FRS: There is little argument that you have picked some amazing rums to bottle and bring to the Rum Lovers of the U.S., do you have specific characteristics you look for when selecting the rums to bottle?

EK: We try to find gaps in what is available in the US, like the introduction of Mhoba for the first time, and I look for delicious expressions that are unequivocally excellent versions of the distillers’ art.  At the heart of it, though, we basically just bottle rums that I want to drink, and can’t get in the United States.

MG: Eric will often point to Guyana Uitvlugt as one of his favorite rums. It is a rare bottling in the States, and is in his experienced view, a truly classic set of rum flavors. He shared it because he loves it and believes in it, and wants to add it to the reference set of tastes for other rum lovers.

FRS: Many of our members are newer to experiencing true sipping rums, I think you’ll agree that almost all of your bottlings fall into the category… Any tips/suggestions for newcomers on training their palettes to enjoy fine rums and find those flavor notes?

EK:  Try it first neat, and then don’t be afraid to add a little water, especially if you are not accustomed to higher proof spirits.  I remember the days when 55% was a dauntingly high proof to drink neat.  There really wasn’t much overproof aged rum out there fifteen years ago.  Now I find myself tasting samples over 70% and being able to appreciate the nuances.  That would have been inconceivable to me a decade ago. And it’s definitely something you need to train your palate to properly handle.  The downside to this, is unfortunately, your standard 80 proof spirits now tend to taste like water.

MG:  We have been working on a book right now on many aspects of rum that includes just these sorts of recommendations!  Happy to preview them for you.  

For inexperienced tasters, don’t be intimidated. 

Start in a place that is free of strong smells, but also free of noise and other distractions.  

Going slowly both with nosing and sipping initially allows you to get past some of the alcohol vapor that can obstruct more subtle flavor cues, so think gentle whiffs, small sips and lots of time in between both. 

Some folks like to add an ice cube from the start, but we prefer to start straight, then if needed, add water rather than ice, because the rapid change in temperature can shock the spirit.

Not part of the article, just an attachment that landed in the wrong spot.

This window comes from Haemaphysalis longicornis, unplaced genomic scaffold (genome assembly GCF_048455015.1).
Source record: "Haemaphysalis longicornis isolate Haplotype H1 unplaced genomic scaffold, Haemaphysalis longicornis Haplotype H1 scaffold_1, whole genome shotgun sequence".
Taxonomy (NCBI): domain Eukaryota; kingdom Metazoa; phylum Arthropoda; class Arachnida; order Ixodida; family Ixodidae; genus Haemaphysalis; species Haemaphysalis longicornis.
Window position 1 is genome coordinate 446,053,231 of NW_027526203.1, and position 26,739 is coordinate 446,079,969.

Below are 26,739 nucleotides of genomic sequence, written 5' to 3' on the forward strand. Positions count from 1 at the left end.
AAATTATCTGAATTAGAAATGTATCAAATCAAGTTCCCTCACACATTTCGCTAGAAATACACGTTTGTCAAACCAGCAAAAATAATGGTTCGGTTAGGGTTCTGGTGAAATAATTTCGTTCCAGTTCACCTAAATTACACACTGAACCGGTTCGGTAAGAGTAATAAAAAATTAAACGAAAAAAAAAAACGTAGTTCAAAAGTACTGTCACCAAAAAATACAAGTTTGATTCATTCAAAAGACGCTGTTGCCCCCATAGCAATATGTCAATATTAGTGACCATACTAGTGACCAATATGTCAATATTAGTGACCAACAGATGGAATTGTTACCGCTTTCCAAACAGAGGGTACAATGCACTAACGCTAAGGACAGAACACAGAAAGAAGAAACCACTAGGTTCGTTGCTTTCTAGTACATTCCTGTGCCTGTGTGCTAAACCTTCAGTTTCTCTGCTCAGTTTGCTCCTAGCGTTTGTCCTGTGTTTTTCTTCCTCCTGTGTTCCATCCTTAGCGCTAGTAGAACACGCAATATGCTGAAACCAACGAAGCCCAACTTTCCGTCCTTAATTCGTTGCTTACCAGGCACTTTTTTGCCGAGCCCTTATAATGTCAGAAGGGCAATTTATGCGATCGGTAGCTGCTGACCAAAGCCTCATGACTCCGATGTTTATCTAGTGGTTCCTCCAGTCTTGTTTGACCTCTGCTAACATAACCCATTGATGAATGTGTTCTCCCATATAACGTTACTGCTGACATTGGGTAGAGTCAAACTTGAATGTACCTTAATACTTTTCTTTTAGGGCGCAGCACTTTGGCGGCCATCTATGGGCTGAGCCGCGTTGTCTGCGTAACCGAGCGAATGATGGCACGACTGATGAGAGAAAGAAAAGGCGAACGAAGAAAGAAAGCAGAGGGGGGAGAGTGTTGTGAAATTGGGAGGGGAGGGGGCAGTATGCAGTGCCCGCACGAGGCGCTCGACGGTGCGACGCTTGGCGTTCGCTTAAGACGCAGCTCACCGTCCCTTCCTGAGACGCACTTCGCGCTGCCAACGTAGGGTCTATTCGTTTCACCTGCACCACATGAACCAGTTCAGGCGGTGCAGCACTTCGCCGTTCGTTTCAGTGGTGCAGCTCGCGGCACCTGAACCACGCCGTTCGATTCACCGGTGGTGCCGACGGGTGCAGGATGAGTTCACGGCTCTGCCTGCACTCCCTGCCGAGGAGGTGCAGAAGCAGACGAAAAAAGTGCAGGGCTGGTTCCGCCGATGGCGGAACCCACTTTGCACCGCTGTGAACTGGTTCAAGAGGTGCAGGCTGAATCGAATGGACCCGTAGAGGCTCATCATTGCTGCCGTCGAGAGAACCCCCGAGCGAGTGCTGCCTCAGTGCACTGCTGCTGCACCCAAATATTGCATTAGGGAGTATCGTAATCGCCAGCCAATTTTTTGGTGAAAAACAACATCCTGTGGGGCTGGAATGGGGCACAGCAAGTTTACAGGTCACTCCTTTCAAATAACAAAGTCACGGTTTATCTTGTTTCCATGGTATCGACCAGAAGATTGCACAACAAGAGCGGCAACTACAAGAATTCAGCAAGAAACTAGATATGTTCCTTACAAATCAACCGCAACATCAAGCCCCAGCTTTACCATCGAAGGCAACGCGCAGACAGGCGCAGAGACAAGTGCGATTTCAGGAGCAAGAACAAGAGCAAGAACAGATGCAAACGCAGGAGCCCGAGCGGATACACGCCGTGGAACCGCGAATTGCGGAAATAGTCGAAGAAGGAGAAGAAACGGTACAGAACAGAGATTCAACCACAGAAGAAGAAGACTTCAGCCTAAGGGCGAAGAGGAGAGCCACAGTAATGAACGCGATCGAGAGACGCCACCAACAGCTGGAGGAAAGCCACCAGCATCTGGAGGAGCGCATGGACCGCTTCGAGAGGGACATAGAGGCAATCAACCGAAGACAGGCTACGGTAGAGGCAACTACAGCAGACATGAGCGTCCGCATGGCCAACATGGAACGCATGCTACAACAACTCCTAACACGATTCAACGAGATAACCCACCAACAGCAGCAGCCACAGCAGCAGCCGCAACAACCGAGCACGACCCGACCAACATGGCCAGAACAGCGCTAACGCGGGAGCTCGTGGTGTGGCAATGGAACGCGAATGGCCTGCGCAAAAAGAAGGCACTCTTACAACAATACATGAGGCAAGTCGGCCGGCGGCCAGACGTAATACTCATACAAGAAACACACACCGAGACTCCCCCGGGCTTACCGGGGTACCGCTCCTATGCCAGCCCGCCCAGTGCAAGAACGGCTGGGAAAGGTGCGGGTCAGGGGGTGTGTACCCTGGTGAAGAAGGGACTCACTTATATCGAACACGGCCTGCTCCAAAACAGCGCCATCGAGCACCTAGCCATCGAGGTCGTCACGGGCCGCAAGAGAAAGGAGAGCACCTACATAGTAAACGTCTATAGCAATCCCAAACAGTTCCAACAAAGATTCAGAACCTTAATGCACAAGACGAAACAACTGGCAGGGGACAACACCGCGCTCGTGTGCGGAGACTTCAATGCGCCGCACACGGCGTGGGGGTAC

When you are ready to sip, take a small sip and let it spread across your tongue. You don’t even need to try to pick out flavors from the first sip. Instead, wait a minute or two before taking another sip. Let it rest on your tongue for a few moments.

Do the tasting flavors match what you smelled earlier?  

What flavors linger on the finish, after you have swallowed?     

When I taste aged rums, there is so much going on that I love to look at rum-specific tasting wheels, and where I can find descriptions of the same vintage, others’ reviews. I like seeing what others have tasted, even if it disagrees with what I perceive. 

FRS: We have started to see some of your newest expressions hit the market like South Africa, Mauritius and the highly acclaimed Australia FRS Exclusive release… any hints you can give us to other upcoming releases we should make sure to keep an eye out for?

EK: We will always try to make new expressions available for you!  It is going to be exciting to share our next exclusive find.  I will give you a hint — Some of you collect dusties of the brand from when it was young.  The brand is no longer on the market, and the distillery is no more, but the aged expressions that we have found are simply delicious.  

FRS:  You have had the chance to travel to some amazing places in the name of rum… are you able to call out a favorite or two that members should think about putting on their lists as travel starts to become more and more an opportunity?

EK: There are so many great rum destinations in the world, it’s hard to narrow down to only a few.  Some unique distilleries well worth visiting include River Antoine in Grenada, Hampden in Jamaica, and St. Nicholas Abbey in Barbados, to name just a few.  No self respecting rum fan should visit London without stopping at Trailer Happiness, go to San Francisco without visiting Smuggler’s Cove, or hit Chicago without visiting Three Dots and Dash.  They are three of my favorite rum bars, all with incredible selections.